Risk-averse investors find safer harbour in Sing-dollar bonds

Risk-averse investors find safer harbour in Sing-dollar bonds

SINGAPORE bonds sales have so far been brisk in 2016, as risk-averse investors turn to high-quality debt.

The better credits have been quick to seize the opportunity to sell bonds, offering them lower interest rates and longer tenures.

In the year to date, bond issuance is up S$2.8 billion from 16 deals, against S$1.8 billion from 21 sales in the same period last year.

Included in this year's transactions are the bumper Housing and Development Board S$1 billion seven-year bonds at 2.50 per cent issue sold last month.

The notable characteristic among this year's deals so far - excluding that of the HDB's - is the dominance of high-quality corporates.

Neel Gopalakrishnan, emerging-markets bond analyst with Credit Suisse Private Banking Asia-Pacific, said: "If we exclude quasi-sovereign issuers such as the HDB, the Singapore dollar (SGD) denominated new bond issue volume is almost the same as last year's.

"However, the new issuance this year has almost entirely been from high-quality issuers such as DBS, Mapletree and Ascendas, whereas last year, the market was still open for smaller companies and first-time issuers."

This reflects the current risk-averse and weak market sentiment, which in the SGD bond space has also been affected by credit events such as bankruptcy and sell-offs among some high-yield names.

Mr Gopalakrishnan said: "The drying up of secondary-market liquidity in recent months in the smaller and high-yield issues is also likely to affect their access to the primary market.

" We believe, given the current conditions, the market is suitable only for high-quality issues."

Todd Schubert, head of fixed income research in the Bank of Singapore, said: "There remains a tremendous amount of liquidity looking for yield, and investors remain willing to invest in bonds issued by these types of companies."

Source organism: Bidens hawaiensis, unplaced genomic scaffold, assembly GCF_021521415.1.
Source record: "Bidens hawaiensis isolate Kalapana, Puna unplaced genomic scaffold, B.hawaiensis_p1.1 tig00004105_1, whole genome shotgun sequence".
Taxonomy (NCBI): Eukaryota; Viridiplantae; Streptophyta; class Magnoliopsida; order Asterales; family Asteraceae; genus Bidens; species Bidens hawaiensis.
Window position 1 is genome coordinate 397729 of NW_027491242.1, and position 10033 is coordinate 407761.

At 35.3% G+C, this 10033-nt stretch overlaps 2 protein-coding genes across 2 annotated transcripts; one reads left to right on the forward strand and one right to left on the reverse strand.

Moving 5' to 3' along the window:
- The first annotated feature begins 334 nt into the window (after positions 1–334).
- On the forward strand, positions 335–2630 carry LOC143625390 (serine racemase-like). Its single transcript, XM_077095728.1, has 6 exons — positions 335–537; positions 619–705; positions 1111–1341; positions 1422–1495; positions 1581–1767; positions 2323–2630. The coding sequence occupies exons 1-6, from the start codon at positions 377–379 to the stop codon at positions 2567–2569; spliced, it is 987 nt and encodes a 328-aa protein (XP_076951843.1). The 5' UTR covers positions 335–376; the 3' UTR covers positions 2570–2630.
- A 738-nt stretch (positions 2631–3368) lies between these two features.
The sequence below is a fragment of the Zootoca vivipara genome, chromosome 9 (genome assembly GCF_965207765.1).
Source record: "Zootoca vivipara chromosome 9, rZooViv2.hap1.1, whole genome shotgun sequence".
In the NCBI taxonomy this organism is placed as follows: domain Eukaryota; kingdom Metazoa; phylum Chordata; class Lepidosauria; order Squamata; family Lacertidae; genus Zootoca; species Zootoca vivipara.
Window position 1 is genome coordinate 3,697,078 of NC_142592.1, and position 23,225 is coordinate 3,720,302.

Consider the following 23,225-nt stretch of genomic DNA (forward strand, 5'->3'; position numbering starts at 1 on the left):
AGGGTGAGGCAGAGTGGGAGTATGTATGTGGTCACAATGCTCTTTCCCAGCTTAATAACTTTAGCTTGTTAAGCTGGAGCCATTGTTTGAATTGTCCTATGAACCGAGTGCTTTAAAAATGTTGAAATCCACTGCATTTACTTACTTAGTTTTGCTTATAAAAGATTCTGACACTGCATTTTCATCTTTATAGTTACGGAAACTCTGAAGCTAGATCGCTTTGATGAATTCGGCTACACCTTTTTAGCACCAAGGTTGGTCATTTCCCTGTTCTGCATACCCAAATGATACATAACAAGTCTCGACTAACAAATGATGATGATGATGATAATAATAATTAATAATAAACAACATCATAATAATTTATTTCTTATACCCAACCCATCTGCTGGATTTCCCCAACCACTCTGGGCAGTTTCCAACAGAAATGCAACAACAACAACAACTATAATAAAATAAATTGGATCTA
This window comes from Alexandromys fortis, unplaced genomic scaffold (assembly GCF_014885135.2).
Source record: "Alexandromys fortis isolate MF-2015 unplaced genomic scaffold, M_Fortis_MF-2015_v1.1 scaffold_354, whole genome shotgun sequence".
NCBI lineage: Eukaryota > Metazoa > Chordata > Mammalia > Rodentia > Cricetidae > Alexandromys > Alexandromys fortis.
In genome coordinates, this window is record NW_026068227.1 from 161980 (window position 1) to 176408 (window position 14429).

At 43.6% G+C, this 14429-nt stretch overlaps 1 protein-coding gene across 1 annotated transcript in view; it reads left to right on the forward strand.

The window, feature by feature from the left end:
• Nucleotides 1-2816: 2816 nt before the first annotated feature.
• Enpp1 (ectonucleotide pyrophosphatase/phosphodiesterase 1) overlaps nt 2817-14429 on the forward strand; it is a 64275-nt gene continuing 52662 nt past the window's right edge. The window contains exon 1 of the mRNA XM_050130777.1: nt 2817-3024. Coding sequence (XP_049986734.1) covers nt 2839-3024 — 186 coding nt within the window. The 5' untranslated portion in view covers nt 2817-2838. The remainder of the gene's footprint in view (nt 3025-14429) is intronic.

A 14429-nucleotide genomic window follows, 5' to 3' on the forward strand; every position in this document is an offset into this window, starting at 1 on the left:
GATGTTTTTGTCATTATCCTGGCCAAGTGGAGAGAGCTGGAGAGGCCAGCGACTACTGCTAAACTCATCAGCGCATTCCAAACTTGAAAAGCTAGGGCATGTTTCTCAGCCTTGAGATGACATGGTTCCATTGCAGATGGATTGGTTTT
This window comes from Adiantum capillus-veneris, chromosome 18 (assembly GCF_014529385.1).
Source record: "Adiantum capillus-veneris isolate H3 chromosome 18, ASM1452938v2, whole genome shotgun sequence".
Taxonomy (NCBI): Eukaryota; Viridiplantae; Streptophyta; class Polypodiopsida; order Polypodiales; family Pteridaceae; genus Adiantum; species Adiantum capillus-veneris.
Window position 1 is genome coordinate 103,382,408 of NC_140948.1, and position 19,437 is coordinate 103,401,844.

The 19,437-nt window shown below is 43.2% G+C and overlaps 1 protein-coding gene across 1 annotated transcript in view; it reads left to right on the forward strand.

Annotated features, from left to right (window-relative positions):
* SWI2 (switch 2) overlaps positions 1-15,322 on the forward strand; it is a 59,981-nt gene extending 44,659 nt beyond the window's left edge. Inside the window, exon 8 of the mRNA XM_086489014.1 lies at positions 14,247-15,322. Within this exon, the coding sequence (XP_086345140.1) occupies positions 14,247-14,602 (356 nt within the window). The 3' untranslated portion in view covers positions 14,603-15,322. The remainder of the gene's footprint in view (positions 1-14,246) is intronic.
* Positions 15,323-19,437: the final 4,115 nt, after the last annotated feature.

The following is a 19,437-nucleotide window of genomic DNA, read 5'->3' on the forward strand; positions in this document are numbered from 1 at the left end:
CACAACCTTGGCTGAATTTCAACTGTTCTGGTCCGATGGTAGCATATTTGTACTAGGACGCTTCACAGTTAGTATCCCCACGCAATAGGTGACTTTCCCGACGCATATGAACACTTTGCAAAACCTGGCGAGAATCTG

Another characteristic is that longer tenures are now in fashion, as investors focus on the prospect of lower interest rates for longer.

The SGD had rebounded somewhat against the US dollar, which has caused the swap offer rate (SOR) to fall, making it cheaper for issuers, as corporate debt is generally priced against the SOR.

Terence Lin, assistant director of bonds and portfolio management in the fixed-income division iFAST Corporation Ltd, said that this year, the main driver of issuance so far has been the domestic interest rate environment, which is tied to the strength of the USD.

The USD had depreciated by around 0.9 per cent against the SGD in the year up to Feb 25; during this period, the three-year, five-year and 10-year SOR declined by 24.4 basis points (bps), 34.75bps and 39.25bps respectively.

The decline in rates has made issuance cheaper than at the end of last year for higher-quality issuers, which have not suffered from wider credit spreads in the face of difficult financial markets in 2016 thus far, said Mr Lin.

"Coupon yields on 2016 new issues so far range from 1.85 per cent to 3.79 per cent, with the low yields clearly reflecting the higher-quality nature of issuers, which have been able to tap the bond market so far this year," he said.

"We also note that the yield curve has flattened somewhat, with the longer-end dropping more than the shorter-end of the yield curve, incentivising issuers to issue longer-term," he said.

Capitaland Mall Trust's 10-year (privately-placed) S$100 million recent deal is a case in point; DBS, Ascendas and Mapletree Industrial Trust have also put out fairly long-dated issues, he noted.

Still, not everyone is enamoured with Singapore debt.

Devinda Paranathanthri, director of Asia Credit in UBS's Chief Investment Office, said that under the global UBS CIO asset allocation strategy, holding a diversified bond portfolio is recommended, among other asset classes such as equities and alternatives .

"Within Asia, we do not have a preference for SGD bonds, as we predict that the performance is likely to be lacklustre in the near term, as the valuations are fairly tight."

This may explain the not insignificant amount of privately-placed transactions. The current SGD new issue market is such that privately-placed deals took up a significant portion of the overall year-to-date issuance, said Mr Lin.

"We estimate that around S$500 million of the S$2.8 billion was done via private placements," he said.

"This may reflect the prevailing uncertainty in the financial market, where issuers gravitate towards private placements for the assurance of a successful issue, rather than leave it to chance, given the fickle and uncertain nature of the market."


This article was first published on March 1, 2016.
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